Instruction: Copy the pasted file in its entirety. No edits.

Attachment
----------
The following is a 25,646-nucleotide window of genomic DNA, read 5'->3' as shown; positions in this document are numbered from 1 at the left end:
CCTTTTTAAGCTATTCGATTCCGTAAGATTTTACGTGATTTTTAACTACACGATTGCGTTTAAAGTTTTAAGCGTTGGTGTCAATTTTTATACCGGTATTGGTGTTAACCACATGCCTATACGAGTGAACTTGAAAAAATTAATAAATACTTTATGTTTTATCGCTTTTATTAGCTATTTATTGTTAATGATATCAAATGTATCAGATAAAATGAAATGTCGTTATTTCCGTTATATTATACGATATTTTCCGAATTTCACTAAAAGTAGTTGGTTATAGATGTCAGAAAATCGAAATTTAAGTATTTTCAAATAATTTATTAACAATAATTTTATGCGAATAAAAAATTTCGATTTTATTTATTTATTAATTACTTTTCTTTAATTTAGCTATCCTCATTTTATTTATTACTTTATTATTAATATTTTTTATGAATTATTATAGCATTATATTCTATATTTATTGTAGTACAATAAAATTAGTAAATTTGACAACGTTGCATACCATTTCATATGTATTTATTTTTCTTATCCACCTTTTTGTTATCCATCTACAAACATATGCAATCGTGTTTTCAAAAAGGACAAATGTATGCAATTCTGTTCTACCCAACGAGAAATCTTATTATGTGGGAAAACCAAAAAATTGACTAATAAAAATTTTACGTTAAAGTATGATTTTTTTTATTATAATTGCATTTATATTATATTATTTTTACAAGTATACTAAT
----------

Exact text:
The following is a 25,646-nucleotide window of genomic DNA, read 5'->3' as shown; positions in this document are numbered from 1 at the left end:
CCTTTTTAAGCTATTCGATTCCGTAAGATTTTACGTGATTTTTAACTACACGATTGCGTTTAAAGTTTTAAGCGTTGGTGTCAATTTTTATACCGGTATTGGTGTTAACCACATGCCTATACGAGTGAACTTGAAAAAATTAATAAATACTTTATGTTTTATCGCTTTTATTAGCTATTTATTGTTAATGATATCAAATGTATCAGATAAAATGAAATGTCGTTATTTCCGTTATATTATACGATATTTTCCGAATTTCACTAAAAGTAGTTGGTTATAGATGTCAGAAAATCGAAATTTAAGTATTTTCAAATAATTTATTAACAATAATTTTATGCGAATAAAAAATTTCGATTTTATTTATTTATTAATTACTTTTCTTTAATTTAGCTATCCTCATTTTATTTATTACTTTATTATTAATATTTTTTATGAATTATTATAGCATTATATTCTATATTTATTGTAGTACAATAAAATTAGTAAATTTGACAACGTTGCATACCATTTCATATGTATTTATTTTTCTTATCCACCTTTTTGTTATCCATCTACAAACATATGCAATCGTGTTTTCAAAAAGGACAAATGTATGCAATTCTGTTCTACCCAACGAGAAATCTTATTATGTGGGAAAACCAAAAAATTGACTAATAAAAATTTTACGTTAAAGTATGATTTTTTTTATTATAATTGCATTTATATTATATTATTTTTACAAGTATACTAAT